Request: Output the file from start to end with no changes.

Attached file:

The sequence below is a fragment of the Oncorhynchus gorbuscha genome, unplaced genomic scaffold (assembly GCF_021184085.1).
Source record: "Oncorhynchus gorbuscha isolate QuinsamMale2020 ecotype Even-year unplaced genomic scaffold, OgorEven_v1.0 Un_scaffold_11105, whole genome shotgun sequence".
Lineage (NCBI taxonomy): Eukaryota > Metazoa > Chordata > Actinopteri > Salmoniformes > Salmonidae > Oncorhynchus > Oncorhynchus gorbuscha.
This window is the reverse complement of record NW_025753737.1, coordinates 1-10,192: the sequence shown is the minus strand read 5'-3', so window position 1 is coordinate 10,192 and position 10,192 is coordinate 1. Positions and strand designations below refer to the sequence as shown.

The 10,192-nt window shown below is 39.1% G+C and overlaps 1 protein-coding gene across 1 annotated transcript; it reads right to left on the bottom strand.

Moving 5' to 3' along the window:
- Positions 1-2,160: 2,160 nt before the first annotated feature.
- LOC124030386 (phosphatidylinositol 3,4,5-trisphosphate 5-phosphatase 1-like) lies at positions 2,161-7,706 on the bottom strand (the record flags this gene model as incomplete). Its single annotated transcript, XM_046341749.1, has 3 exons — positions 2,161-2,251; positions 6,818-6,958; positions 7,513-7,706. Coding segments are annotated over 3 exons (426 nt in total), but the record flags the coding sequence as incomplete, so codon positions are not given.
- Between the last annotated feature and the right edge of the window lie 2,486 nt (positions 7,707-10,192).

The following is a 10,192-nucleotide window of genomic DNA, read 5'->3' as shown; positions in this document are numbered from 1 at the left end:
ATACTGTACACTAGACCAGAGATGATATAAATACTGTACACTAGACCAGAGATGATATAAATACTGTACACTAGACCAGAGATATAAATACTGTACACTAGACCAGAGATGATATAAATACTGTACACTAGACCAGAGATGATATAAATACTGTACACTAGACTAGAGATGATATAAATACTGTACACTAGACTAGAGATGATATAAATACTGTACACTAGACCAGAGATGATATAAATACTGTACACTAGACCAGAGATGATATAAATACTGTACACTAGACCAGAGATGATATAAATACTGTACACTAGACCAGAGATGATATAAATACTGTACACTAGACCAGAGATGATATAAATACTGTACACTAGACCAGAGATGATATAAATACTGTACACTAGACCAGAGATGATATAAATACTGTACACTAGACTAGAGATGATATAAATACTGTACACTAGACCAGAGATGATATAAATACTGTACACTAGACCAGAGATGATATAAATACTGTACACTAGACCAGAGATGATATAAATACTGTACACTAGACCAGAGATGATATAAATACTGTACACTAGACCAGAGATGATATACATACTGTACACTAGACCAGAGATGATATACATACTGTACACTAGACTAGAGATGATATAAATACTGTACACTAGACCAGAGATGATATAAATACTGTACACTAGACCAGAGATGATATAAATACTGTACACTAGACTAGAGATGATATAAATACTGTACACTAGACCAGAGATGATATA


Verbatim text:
The sequence below is a fragment of the Oncorhynchus gorbuscha genome, unplaced genomic scaffold (assembly GCF_021184085.1).
Source record: "Oncorhynchus gorbuscha isolate QuinsamMale2020 ecotype Even-year unplaced genomic scaffold, OgorEven_v1.0 Un_scaffold_11105, whole genome shotgun sequence".
Lineage (NCBI taxonomy): Eukaryota > Metazoa > Chordata > Actinopteri > Salmoniformes > Salmonidae > Oncorhynchus > Oncorhynchus gorbuscha.
This window is the reverse complement of record NW_025753737.1, coordinates 1-10,192: the sequence shown is the minus strand read 5'-3', so window position 1 is coordinate 10,192 and position 10,192 is coordinate 1. Positions and strand designations below refer to the sequence as shown.

The 10,192-nt window shown below is 39.1% G+C and overlaps 1 protein-coding gene across 1 annotated transcript; it reads right to left on the bottom strand.

Moving 5' to 3' along the window:
- Positions 1-2,160: 2,160 nt before the first annotated feature.
- LOC124030386 (phosphatidylinositol 3,4,5-trisphosphate 5-phosphatase 1-like) lies at positions 2,161-7,706 on the bottom strand (the record flags this gene model as incomplete). Its single annotated transcript, XM_046341749.1, has 3 exons — positions 2,161-2,251; positions 6,818-6,958; positions 7,513-7,706. Coding segments are annotated over 3 exons (426 nt in total), but the record flags the coding sequence as incomplete, so codon positions are not given.
- Between the last annotated feature and the right edge of the window lie 2,486 nt (positions 7,707-10,192).

The following is a 10,192-nucleotide window of genomic DNA, read 5'->3' as shown; positions in this document are numbered from 1 at the left end:
ATACTGTACACTAGACCAGAGATGATATAAATACTGTACACTAGACCAGAGATGATATAAATACTGTACACTAGACCAGAGATATAAATACTGTACACTAGACCAGAGATGATATAAATACTGTACACTAGACCAGAGATGATATAAATACTGTACACTAGACTAGAGATGATATAAATACTGTACACTAGACTAGAGATGATATAAATACTGTACACTAGACCAGAGATGATATAAATACTGTACACTAGACCAGAGATGATATAAATACTGTACACTAGACCAGAGATGATATAAATACTGTACACTAGACCAGAGATGATATAAATACTGTACACTAGACCAGAGATGATATAAATACTGTACACTAGACCAGAGATGATATAAATACTGTACACTAGACCAGAGATGATATAAATACTGTACACTAGACTAGAGATGATATAAATACTGTACACTAGACCAGAGATGATATAAATACTGTACACTAGACCAGAGATGATATAAATACTGTACACTAGACCAGAGATGATATAAATACTGTACACTAGACCAGAGATGATATAAATACTGTACACTAGACCAGAGATGATATACATACTGTACACTAGACCAGAGATGATATACATACTGTACACTAGACTAGAGATGATATAAATACTGTACACTAGACCAGAGATGATATAAATACTGTACACTAGACCAGAGATGATATAAATACTGTACACTAGACTAGAGATGATATAAATACTGTACACTAGACCAGAGATGATATA